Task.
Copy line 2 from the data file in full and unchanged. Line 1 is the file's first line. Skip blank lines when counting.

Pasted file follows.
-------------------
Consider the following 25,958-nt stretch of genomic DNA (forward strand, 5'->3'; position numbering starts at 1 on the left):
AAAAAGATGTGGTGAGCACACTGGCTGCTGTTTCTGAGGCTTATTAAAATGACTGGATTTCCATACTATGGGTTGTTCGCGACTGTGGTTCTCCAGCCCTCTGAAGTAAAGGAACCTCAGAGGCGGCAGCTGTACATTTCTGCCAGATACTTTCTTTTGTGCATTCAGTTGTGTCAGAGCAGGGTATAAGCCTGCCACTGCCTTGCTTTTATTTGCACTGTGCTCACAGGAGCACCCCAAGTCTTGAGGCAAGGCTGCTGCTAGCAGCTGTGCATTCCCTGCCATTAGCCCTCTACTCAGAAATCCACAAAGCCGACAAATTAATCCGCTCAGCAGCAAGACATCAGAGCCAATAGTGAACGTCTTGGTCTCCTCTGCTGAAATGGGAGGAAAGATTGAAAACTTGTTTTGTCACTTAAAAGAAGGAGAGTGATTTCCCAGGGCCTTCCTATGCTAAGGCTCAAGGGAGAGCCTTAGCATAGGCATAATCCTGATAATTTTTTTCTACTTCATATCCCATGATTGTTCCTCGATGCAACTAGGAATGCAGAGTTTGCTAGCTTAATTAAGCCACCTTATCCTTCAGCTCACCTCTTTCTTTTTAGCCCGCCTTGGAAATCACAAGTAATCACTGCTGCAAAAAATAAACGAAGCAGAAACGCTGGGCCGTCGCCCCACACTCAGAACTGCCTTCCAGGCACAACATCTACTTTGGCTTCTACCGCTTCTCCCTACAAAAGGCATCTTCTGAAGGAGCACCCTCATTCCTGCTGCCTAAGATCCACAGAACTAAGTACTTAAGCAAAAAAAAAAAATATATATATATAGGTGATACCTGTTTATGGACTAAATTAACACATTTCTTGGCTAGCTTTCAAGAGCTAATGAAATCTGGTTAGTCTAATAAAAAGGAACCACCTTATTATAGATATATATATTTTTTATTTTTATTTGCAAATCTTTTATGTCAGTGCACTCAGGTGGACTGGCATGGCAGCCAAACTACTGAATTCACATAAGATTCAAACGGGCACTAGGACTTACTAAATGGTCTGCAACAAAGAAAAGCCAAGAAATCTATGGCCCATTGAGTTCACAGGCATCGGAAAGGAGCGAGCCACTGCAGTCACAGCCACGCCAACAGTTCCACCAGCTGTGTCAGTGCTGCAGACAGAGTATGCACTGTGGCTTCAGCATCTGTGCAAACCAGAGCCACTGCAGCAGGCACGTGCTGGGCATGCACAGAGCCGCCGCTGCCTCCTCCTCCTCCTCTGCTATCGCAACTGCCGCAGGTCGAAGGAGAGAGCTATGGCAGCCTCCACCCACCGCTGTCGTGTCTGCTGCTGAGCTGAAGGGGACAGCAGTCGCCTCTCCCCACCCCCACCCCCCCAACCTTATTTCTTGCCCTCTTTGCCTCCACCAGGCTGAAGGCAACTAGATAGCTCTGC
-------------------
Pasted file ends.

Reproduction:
AAAAAGATGTGGTGAGCACACTGGCTGCTGTTTCTGAGGCTTATTAAAATGACTGGATTTCCATACTATGGGTTGTTCGCGACTGTGGTTCTCCAGCCCTCTGAAGTAAAGGAACCTCAGAGGCGGCAGCTGTACATTTCTGCCAGATACTTTCTTTTGTGCATTCAGTTGTGTCAGAGCAGGGTATAAGCCTGCCACTGCCTTGCTTTTATTTGCACTGTGCTCACAGGAGCACCCCAAGTCTTGAGGCAAGGCTGCTGCTAGCAGCTGTGCATTCCCTGCCATTAGCCCTCTACTCAGAAATCCACAAAGCCGACAAATTAATCCGCTCAGCAGCAAGACATCAGAGCCAATAGTGAACGTCTTGGTCTCCTCTGCTGAAATGGGAGGAAAGATTGAAAACTTGTTTTGTCACTTAAAAGAAGGAGAGTGATTTCCCAGGGCCTTCCTATGCTAAGGCTCAAGGGAGAGCCTTAGCATAGGCATAATCCTGATAATTTTTTTCTACTTCATATCCCATGATTGTTCCTCGATGCAACTAGGAATGCAGAGTTTGCTAGCTTAATTAAGCCACCTTATCCTTCAGCTCACCTCTTTCTTTTTAGCCCGCCTTGGAAATCACAAGTAATCACTGCTGCAAAAAATAAACGAAGCAGAAACGCTGGGCCGTCGCCCCACACTCAGAACTGCCTTCCAGGCACAACATCTACTTTGGCTTCTACCGCTTCTCCCTACAAAAGGCATCTTCTGAAGGAGCACCCTCATTCCTGCTGCCTAAGATCCACAGAACTAAGTACTTAAGCAAAAAAAAAAAATATATATATATAGGTGATACCTGTTTATGGACTAAATTAACACATTTCTTGGCTAGCTTTCAAGAGCTAATGAAATCTGGTTAGTCTAATAAAAAGGAACCACCTTATTATAGATATATATATTTTTTATTTTTATTTGCAAATCTTTTATGTCAGTGCACTCAGGTGGACTGGCATGGCAGCCAAACTACTGAATTCACATAAGATTCAAACGGGCACTAGGACTTACTAAATGGTCTGCAACAAAGAAAAGCCAAGAAATCTATGGCCCATTGAGTTCACAGGCATCGGAAAGGAGCGAGCCACTGCAGTCACAGCCACGCCAACAGTTCCACCAGCTGTGTCAGTGCTGCAGACAGAGTATGCACTGTGGCTTCAGCATCTGTGCAAACCAGAGCCACTGCAGCAGGCACGTGCTGGGCATGCACAGAGCCGCCGCTGCCTCCTCCTCCTCCTCTGCTATCGCAACTGCCGCAGGTCGAAGGAGAGAGCTATGGCAGCCTCCACCCACCGCTGTCGTGTCTGCTGCTGAGCTGAAGGGGACAGCAGTCGCCTCTCCCCACCCCCACCCCCCCAACCTTATTTCTTGCCCTCTTTGCCTCCACCAGGCTGAAGGCAACTAGATAGCTCTGC